Background

While hypomethylating agents (HMAs) can improve cytopenias and even survival for MDS patients (pts), only 30-40% of pts respond to HMAs. Predicting response or resistance to therapy can improve pt outcomes, decrease cost and toxicities, and suggest alternative therapies when response is unlikely. No clinical or molecular model can reliability predict response or resistance to HMAs.

We developed and validated a model to provide personalized predictions of response or resistance to HMAs during 12 weeks of treatment by monitoring changes in blood counts during therapy.

Methods

MDS pts treated with HMAs (azacitidine or decitabine) at Cleveland Clinic (314 pts) and the Moffit Cancer Center (100) and had their CBCs with differential monitored every 1-2 weeks in the first 12 weeks of therapy compromised the training cohort. The final model was externally validated in 80 MDS pts treated with HMAs at Sunnybrook hospital. Responses were defined per 2006 IWG criteria and pts with complete response (CR), marrow CR, partial response (PR), or hematologic improvement (HI) were considered responders.

Time series analysis (analysis of serial changes in blood count parameters) using machine learning technology was used to develop the model, analogous to voice recognition algorithms such as Apple's Siri and Alexa, in which the sequence of words allows these algorithms to understand sentences. Changes in blood counts and monitoring the patterns of these changes during HMA therapy similarly can predict response/resistance to treatment. The area under the curve (AUC) was used to evaluate the performance of the final model. A feature importance algorithm was used to define the variables that most impacted the algorithm's decision for a given pt.

Results

For 494 included pts from all cohorts, the median age was 72 years (range: 40-94), 145 (29%) were female. Pts' IPSS-R scores at the time of treatment were: very low 4%; low 21%; intermediate 24%; high 21%; and very high 22%. Responses included: 56 (11%) complete remission (CR), 17 (3%) marrow CR, 6 (3%) partial remission (PR), and 143 (29%) hematologic improvement (HI).

When trained exclusively on serial CBC values (adding other clinical or molecular values did not improve the model's performance), the model achieved an AUC of 0.82 in a cross-validated train/test schema and a similar AUC of 0.78 when it was applied to the Sunnybrook cohort.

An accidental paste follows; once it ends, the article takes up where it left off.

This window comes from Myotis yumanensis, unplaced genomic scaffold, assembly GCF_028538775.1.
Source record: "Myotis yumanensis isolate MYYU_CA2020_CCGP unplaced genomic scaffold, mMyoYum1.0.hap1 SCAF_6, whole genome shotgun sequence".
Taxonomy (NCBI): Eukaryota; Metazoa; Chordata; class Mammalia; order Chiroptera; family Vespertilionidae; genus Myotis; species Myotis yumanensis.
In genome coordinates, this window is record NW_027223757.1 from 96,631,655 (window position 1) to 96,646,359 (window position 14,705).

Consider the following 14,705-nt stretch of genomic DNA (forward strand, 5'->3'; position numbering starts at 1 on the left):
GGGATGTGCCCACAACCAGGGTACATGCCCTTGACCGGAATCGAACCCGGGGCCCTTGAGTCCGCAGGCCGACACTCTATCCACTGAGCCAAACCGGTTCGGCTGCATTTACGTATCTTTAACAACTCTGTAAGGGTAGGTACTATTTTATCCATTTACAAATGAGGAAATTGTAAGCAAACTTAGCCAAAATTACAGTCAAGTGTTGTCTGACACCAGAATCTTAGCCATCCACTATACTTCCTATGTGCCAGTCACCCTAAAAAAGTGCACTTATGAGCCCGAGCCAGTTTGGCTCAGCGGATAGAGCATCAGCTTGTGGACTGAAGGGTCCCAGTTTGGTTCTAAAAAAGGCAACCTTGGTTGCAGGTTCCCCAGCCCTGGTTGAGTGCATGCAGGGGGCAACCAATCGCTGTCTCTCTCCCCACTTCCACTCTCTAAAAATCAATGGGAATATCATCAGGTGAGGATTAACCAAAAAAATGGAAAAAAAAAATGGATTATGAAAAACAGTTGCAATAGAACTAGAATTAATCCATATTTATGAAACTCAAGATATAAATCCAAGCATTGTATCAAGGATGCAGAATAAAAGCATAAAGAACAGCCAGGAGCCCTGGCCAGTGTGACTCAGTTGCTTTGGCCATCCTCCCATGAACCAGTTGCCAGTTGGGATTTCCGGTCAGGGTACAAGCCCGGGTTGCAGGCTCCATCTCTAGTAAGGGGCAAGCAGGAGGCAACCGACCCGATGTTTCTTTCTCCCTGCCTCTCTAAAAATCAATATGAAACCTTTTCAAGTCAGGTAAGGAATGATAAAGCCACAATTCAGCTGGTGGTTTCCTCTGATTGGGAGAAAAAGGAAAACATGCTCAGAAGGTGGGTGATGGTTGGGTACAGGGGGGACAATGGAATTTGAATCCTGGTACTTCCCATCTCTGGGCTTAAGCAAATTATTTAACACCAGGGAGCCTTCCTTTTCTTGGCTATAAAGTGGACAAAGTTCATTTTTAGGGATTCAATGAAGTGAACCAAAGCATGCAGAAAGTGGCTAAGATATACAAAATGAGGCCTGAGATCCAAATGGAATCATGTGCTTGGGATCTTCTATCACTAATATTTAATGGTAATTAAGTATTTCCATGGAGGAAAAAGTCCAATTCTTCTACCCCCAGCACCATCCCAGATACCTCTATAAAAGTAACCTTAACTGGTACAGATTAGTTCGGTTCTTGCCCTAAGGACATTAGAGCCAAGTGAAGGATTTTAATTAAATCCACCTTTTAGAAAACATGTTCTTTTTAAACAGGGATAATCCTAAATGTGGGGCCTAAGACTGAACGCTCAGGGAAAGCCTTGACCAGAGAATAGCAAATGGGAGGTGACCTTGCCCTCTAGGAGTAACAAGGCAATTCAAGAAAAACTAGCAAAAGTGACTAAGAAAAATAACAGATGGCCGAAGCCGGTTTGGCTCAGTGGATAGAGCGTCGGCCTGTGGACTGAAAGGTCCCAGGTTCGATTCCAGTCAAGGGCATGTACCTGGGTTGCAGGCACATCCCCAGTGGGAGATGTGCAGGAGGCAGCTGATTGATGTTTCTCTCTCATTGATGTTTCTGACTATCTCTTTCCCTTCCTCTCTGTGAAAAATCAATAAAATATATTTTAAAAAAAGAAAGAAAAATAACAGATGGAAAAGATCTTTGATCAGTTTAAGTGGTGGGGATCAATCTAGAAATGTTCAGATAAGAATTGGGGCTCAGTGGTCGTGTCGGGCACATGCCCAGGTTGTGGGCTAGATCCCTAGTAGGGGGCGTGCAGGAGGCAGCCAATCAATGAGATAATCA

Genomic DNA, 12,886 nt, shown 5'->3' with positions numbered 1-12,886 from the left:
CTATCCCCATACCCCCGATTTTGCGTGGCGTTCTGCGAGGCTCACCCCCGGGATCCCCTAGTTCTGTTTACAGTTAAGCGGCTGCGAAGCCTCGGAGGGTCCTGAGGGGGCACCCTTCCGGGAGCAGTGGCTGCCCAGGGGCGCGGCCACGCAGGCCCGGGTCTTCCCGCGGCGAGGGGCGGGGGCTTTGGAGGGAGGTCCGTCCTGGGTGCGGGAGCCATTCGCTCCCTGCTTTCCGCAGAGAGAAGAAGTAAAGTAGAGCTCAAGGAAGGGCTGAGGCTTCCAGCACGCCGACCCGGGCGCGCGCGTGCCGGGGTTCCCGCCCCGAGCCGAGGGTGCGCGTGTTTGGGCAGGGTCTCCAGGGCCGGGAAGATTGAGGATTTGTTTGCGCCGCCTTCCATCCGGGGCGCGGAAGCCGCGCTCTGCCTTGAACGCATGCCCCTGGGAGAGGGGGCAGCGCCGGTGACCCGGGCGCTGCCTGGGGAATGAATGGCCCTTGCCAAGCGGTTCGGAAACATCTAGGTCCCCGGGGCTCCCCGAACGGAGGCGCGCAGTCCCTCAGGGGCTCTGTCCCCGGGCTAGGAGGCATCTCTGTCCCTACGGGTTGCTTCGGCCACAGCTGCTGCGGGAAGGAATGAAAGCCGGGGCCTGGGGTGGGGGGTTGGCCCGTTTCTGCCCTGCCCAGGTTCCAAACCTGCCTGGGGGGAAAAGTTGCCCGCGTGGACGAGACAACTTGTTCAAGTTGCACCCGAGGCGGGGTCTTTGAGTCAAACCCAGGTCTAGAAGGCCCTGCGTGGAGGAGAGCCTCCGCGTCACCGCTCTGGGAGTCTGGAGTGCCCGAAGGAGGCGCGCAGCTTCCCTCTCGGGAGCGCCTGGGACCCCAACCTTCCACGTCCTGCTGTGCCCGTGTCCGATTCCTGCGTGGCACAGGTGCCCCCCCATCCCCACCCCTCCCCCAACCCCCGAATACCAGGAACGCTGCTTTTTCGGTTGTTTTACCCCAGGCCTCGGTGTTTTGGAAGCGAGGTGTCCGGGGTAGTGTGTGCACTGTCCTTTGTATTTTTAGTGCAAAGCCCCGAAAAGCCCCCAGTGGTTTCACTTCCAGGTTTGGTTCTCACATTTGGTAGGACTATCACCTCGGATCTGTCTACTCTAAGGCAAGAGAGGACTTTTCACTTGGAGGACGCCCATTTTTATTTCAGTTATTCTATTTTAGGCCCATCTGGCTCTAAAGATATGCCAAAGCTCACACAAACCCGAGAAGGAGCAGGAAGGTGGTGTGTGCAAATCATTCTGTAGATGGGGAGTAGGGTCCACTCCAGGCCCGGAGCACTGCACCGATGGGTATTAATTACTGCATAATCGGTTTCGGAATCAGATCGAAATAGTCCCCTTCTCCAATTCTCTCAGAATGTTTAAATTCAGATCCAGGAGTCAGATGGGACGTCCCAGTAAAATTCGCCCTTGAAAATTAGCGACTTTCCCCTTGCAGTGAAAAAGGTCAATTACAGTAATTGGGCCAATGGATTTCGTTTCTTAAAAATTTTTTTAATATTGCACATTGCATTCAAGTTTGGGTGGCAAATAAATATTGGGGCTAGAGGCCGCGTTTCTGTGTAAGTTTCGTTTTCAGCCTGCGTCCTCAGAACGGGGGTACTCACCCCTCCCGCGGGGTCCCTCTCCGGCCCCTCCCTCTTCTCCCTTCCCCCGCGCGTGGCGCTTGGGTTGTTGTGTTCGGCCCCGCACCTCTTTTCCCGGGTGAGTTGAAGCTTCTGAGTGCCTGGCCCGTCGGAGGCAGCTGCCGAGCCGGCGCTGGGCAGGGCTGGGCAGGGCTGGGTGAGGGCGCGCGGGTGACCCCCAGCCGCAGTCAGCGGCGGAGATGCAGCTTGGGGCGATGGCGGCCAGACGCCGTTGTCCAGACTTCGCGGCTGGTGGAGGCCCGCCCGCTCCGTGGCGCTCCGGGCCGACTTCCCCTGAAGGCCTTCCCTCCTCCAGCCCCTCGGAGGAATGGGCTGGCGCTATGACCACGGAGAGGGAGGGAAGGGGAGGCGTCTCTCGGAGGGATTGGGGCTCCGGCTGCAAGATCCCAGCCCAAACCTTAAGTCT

Feature importance algorithms identified improvements in hemoglobin from baseline between days 21-30 of therapy, improvement in platelets between days 51 and 60, changes in monocyte % between days 41 and 50, and changes in MCV and RDW between days 31 and 60 as predictors of response, Figure 1a. The model also can provide a personalized heatmap that summarizes the variables that impacted the response or resistance to HMAs and are specific for a given pt, Figure 1b, 1c.

Conclusions

We developed and externally validated a personalized prediction model that uses changes in blood counts during the initial 3 cycles of HMA therapy and can predict response or resistance to treatment with high accuracy. The model can provide personalized explanations of the variables that inform a given outcome. It can be used to develop novel clinical trial designs in which pts who are predicted not to respond within 3 cycles of HMA therapy can receive an investigational agent in addition to continuing HMA or change treatment entirely, whereas patients who are predicted to respond continue to receive HMA monotherapy.

Disclosures

Sallman:Agios, Bristol Myers Squibb, Celyad Oncology, Incyte, Intellia Therapeutics, Kite Pharma, Novartis, Syndax: Consultancy; Celgene, Jazz Pharma: Research Funding. Buckstein:Celgene: Research Funding; Takeda: Research Funding; Celgene: Honoraria; Astex: Honoraria; Novartis: Honoraria. Brunner:Forty Seven, Inc: Consultancy; Biogen: Consultancy; Acceleron Pharma Inc.: Consultancy; Jazz Pharma: Consultancy; Novartis: Consultancy, Research Funding; Takeda: Consultancy, Research Funding; Xcenda: Consultancy; GSK: Research Funding; Janssen: Research Funding; Astra Zeneca: Research Funding; Celgene/BMS: Consultancy, Research Funding. Mukherjee:Celgene/Acceleron: Membership on an entity's Board of Directors or advisory committees; Aplastic Anemia and MDS International Foundation: Honoraria; Celgene: Consultancy, Honoraria, Research Funding; Bristol Myers Squib: Honoraria; Partnership for Health Analytic Research, LLC (PHAR, LLC): Honoraria; Novartis: Consultancy, Membership on an entity's Board of Directors or advisory committees, Research Funding; EUSA Pharma: Consultancy. Komrokji:Abbvie: Honoraria; Agios: Speakers Bureau; BMS: Honoraria, Speakers Bureau; Jazz: Honoraria, Speakers Bureau; Incyte: Honoraria; Acceleron: Honoraria; Geron: Honoraria; Novartis: Honoraria. Maciejewski:Novartis, Roche: Consultancy, Honoraria; Alexion, BMS: Speakers Bureau. Sekeres:BMS: Consultancy; Pfizer: Consultancy; Takeda/Millenium: Consultancy. Nazha:Jazz: Research Funding; Incyte: Speakers Bureau; Novartis: Speakers Bureau; MEI: Other: Data monitoring Committee.

Author notes

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Asterisk with author names denotes non-ASH members.

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